Extensions to modeling and inference in continuous time Bayesian networks
Sturlaugson, Liessman Eric.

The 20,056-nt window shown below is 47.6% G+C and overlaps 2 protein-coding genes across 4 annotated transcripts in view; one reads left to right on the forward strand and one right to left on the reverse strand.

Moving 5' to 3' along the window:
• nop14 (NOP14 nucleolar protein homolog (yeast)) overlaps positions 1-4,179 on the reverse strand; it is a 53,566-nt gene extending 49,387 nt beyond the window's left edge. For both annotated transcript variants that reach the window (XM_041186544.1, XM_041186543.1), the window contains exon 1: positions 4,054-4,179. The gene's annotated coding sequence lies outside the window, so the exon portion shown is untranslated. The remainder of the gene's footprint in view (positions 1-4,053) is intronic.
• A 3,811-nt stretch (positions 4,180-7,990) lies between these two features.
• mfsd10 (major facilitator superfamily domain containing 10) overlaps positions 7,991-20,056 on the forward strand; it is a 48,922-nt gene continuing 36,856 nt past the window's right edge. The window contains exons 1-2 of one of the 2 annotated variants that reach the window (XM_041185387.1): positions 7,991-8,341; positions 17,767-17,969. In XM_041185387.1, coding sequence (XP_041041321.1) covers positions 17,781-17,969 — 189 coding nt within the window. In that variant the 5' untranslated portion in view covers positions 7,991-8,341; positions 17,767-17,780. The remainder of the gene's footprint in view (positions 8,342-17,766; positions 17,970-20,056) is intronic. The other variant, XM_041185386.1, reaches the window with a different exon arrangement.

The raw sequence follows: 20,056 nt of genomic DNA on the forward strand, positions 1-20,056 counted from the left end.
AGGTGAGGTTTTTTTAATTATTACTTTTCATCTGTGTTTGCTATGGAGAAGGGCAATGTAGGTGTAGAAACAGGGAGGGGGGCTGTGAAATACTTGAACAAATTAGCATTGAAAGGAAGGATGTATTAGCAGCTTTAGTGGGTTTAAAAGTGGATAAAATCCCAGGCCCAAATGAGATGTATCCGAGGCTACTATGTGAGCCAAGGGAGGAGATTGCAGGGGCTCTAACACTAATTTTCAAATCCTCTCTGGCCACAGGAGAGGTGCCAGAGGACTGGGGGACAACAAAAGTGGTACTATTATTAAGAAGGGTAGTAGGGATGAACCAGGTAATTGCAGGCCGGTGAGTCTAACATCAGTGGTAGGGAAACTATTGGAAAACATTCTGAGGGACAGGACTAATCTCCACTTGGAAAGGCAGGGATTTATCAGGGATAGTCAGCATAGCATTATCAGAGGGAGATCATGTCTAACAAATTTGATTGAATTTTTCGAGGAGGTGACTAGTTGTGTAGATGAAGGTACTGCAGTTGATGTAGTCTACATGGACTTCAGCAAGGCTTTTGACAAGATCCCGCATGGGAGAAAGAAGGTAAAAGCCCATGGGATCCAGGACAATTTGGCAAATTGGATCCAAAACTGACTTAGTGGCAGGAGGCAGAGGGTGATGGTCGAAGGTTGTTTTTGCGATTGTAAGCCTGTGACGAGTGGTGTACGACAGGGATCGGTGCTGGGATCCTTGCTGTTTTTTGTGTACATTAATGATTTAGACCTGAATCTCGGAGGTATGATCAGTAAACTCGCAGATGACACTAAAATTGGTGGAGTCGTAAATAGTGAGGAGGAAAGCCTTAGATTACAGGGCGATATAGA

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The continuous time Bayesian network (CTBN) enables reasoning about complex systems in continuous time by representing a system as a factored, finite-state, continuous-time Markov process. The dynamics of the CTBN are described by each node's conditional intensity matrices, determined by the states of the parents in the network. As the CTBN is a relatively new model, many extensions that have been defined with respect to Bayesian networks (BNs) have not yet been extended to CTBNs. This thesis presents five novel extensions to CTBN modeling and inference. First, we prove several complexity results specific to CTBNs. It is known that exact inference in CTBNs is NP-hard due to the use of a BN for the initial distribution. We prove that exact inference in CTBNs is still NP-hard, even when the initial states are given, and prove that approximate inference in CTBNs, as with BNs, is also NP-hard. Second, we formalize performance functions for the CTBN and show how they can be factored in the same way as the network, even when the performance functions are defined with respect to interaction between multiple nodes. Performance functions extend the model, allowing it to represent complex, user-specified functions of the behaviors of the system. Third, we present a novel method for node marginalization called "node isolation" that approximates a set of conditional intensity matrices with a single unconditional intensity matrix. The method outperforms previous node marginalization techniques in all of our experiments by better describing the long-term behavior of the marginalized nodes. Fourth, using the node isolation method we developed, we show how methods for sensitivity analysis of Markov processes can be applied to the CTBN while exploiting the conditional independence structure of the network. This enables efficient sensitivity analysis to be performed on our CTBN performance functions. Fifth, we formalize both uncertain and negative types of evidence in the context of CTBNs and extend existing inference algorithms to be able to support all combinations of evidence types. We show that these extensions make the CTBN more powerful, versatile, and applicable to real-world domains.